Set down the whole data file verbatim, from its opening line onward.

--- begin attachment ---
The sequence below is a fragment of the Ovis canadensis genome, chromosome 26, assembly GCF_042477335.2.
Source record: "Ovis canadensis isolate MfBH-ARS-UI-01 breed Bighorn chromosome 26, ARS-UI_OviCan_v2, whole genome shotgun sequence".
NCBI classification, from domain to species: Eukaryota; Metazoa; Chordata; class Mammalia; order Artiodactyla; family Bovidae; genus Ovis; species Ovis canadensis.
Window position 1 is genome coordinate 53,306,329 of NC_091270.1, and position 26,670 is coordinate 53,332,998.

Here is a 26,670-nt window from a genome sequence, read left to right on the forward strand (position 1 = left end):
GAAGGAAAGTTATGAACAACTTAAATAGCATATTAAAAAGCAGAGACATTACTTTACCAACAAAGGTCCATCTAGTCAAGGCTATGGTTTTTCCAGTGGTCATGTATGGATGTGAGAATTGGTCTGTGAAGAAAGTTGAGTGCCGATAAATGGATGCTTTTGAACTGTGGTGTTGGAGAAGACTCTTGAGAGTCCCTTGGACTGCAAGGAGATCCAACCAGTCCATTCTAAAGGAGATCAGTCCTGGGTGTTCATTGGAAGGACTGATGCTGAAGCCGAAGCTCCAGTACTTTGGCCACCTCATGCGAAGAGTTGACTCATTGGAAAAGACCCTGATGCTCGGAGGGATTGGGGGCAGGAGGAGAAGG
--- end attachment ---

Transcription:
The sequence below is a fragment of the Ovis canadensis genome, chromosome 26, assembly GCF_042477335.2.
Source record: "Ovis canadensis isolate MfBH-ARS-UI-01 breed Bighorn chromosome 26, ARS-UI_OviCan_v2, whole genome shotgun sequence".
NCBI classification, from domain to species: Eukaryota; Metazoa; Chordata; class Mammalia; order Artiodactyla; family Bovidae; genus Ovis; species Ovis canadensis.
Window position 1 is genome coordinate 53,306,329 of NC_091270.1, and position 26,670 is coordinate 53,332,998.

Here is a 26,670-nt window from a genome sequence, read left to right on the forward strand (position 1 = left end):
GAAGGAAAGTTATGAACAACTTAAATAGCATATTAAAAAGCAGAGACATTACTTTACCAACAAAGGTCCATCTAGTCAAGGCTATGGTTTTTCCAGTGGTCATGTATGGATGTGAGAATTGGTCTGTGAAGAAAGTTGAGTGCCGATAAATGGATGCTTTTGAACTGTGGTGTTGGAGAAGACTCTTGAGAGTCCCTTGGACTGCAAGGAGATCCAACCAGTCCATTCTAAAGGAGATCAGTCCTGGGTGTTCATTGGAAGGACTGATGCTGAAGCCGAAGCTCCAGTACTTTGGCCACCTCATGCGAAGAGTTGACTCATTGGAAAAGACCCTGATGCTCGGAGGGATTGGGGGCAGGAGGAGAAGG